Monday 8 March 2021
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Love jihad: 54% in poll say it’s real, 36% call it conspiracy theory

On 31 October, Uttar Pradesh Chief Minister Yogi Adityanath announced that a law to curb love jihad would be passed by his government

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Politics India Love jihad: 54% in poll say it's real, 36% call it conspiracy...

Love jihad, a term coined by Christians of Kerala more than a decade ago but now observed as a scourge across northern India, has led to three BJP-ruled states passing anti-conversion laws and two more contemplating similar legislation. According to a survey conducted this month, 54% believe love jihad is a widespread phenomenon in Indian society and an Islamic conspiracy to convert Hindu women to the religion of the Middle East. Only 36% said no such thing was happening.

Besides, 58% of those surveyed backed laws passed to discourage inter-faith marriages. The media survey shows that while more than 60% Hindus support such laws, 51% Muslims oppose it.

In Uttar Pradesh, for example, the police have so far lodged 17 cases under the Uttar Pradesh Prohibition of Unlawful Conversion of Religion Ordinance, 2020. Fourteen of them relate to inter-personal relationships, marriages and elopement involving Hindu women and Muslim men. In three of the cases, cops took action under provisions of the ordinance where Christian men allegedly lured Hindu women convert them to Christianity. In two of the cases, the complainants have links with the RSS and the BJP.

More than half of the respondents (54%) were opposed to inter-faith marriages while 41% found it okay in the survey. A religion-wise breakup shows 57% Hindus are opposed to inter-faith marriages, while 41% of Muslims resent it.

BJP-ruled Madhya Pradesh, Uttar Pradesh and Uttarakhand have passed laws prohibiting religious conversion for the purpose of marriage in recent months. Two other states — Haryana and Karnataka — are mulling over the making of similar laws.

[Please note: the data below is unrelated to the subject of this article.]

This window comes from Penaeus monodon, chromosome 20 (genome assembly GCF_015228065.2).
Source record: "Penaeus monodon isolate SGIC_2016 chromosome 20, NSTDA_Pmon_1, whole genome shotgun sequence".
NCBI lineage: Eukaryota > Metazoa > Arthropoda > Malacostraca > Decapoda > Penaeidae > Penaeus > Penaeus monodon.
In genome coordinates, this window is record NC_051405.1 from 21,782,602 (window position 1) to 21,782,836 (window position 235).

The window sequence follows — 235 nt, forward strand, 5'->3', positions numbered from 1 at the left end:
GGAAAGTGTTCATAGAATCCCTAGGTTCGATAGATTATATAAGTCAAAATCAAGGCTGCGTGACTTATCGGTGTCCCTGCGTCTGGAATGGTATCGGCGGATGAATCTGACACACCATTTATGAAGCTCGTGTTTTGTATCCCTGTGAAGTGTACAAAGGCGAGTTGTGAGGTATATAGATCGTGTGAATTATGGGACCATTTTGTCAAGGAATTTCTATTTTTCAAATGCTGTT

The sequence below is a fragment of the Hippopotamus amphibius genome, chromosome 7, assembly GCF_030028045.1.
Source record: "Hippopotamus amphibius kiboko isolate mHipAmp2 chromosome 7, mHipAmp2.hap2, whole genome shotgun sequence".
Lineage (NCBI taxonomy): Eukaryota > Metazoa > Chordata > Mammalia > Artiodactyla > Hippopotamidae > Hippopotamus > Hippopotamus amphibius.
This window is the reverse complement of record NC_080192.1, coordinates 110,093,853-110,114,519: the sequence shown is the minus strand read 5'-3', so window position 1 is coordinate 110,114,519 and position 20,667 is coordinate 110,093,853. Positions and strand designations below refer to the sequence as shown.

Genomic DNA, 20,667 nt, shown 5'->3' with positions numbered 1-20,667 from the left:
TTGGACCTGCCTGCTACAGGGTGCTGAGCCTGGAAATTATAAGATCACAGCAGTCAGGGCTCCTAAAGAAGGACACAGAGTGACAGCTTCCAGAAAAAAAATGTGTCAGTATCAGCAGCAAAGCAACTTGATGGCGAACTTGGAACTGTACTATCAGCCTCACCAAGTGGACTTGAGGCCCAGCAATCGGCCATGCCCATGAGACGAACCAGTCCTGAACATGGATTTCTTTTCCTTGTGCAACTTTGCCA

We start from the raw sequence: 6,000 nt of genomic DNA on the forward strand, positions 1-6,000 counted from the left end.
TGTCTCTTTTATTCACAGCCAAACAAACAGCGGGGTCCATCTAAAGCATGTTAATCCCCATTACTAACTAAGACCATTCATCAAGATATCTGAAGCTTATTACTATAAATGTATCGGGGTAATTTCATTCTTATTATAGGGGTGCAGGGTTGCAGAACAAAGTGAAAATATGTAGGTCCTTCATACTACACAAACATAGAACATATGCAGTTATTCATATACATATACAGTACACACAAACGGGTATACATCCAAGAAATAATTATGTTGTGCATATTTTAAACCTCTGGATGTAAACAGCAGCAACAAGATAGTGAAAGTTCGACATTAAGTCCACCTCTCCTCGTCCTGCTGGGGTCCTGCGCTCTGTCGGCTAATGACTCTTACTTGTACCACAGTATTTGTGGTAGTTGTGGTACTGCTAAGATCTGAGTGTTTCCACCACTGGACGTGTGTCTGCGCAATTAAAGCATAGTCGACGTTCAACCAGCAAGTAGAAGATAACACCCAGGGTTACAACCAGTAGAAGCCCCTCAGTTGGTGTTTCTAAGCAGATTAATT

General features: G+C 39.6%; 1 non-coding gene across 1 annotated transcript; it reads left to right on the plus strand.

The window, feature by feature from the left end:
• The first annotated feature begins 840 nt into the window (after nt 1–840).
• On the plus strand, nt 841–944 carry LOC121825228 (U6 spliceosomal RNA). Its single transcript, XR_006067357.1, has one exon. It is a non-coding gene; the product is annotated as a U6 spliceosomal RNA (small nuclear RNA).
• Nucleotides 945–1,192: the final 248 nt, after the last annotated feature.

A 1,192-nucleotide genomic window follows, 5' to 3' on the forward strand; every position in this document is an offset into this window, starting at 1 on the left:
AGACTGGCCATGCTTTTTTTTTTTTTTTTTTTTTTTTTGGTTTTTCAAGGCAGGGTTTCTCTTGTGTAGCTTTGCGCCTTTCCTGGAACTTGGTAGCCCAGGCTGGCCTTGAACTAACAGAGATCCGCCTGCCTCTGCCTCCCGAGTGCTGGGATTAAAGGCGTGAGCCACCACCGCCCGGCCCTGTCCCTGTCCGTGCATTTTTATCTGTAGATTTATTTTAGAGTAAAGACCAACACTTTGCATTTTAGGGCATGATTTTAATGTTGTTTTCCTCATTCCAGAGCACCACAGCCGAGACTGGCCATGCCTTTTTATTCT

Secularists have challenged the Uttar Pradesh and Uttarakhand laws in the Supreme Court.

In September 2020, Uttar Pradesh Chief Minister Yogi Adityanath had asked his government to come up with a strategy to prevent “religious conversions in the name of love” and even considered passing an ordinance for the same if needed.

On 27 September 2020, protests erupted in India when graphic video showing a young Muslim man gunning down a 21-year-old Hindu woman in broad daylight outside her college campus went viral. The family of a 21-year-old girl student, who was shot dead by jilted lover and his associate outside her college in Faridabad.

On 31 October, Uttar Pradesh Chief Minister Yogi Adityanath announced that a law to curb love jihad would be passed by his government.

The Uttar Pradesh state cabinet cleared the ordinance on 24 November 2020 following which it was approved and signed by state Governor Anandiben Patel on 28 November 2020.

In December 2020, Madhya Pradesh approved an anti-conversion bill on the lines of the Uttar Pradesh ordinance.

The anti-conversion laws prohibit any religious conversion by coercion, force, undue influence, allurement, fraud or by marriage, and makes such a marriage liable to be declared void. It makes such an act of conversion a non-bailable, criminal offence. Fourteen cases have been lodged under the law since it came into effect on 28 November.

The survey was conducted by India Today, where anchors Rajdeep Sardesai and Rahul Kanwal struggled to disprove the finding of their own employer, repeating ad nauseam during the show that the popular opinion may not reflect facts.

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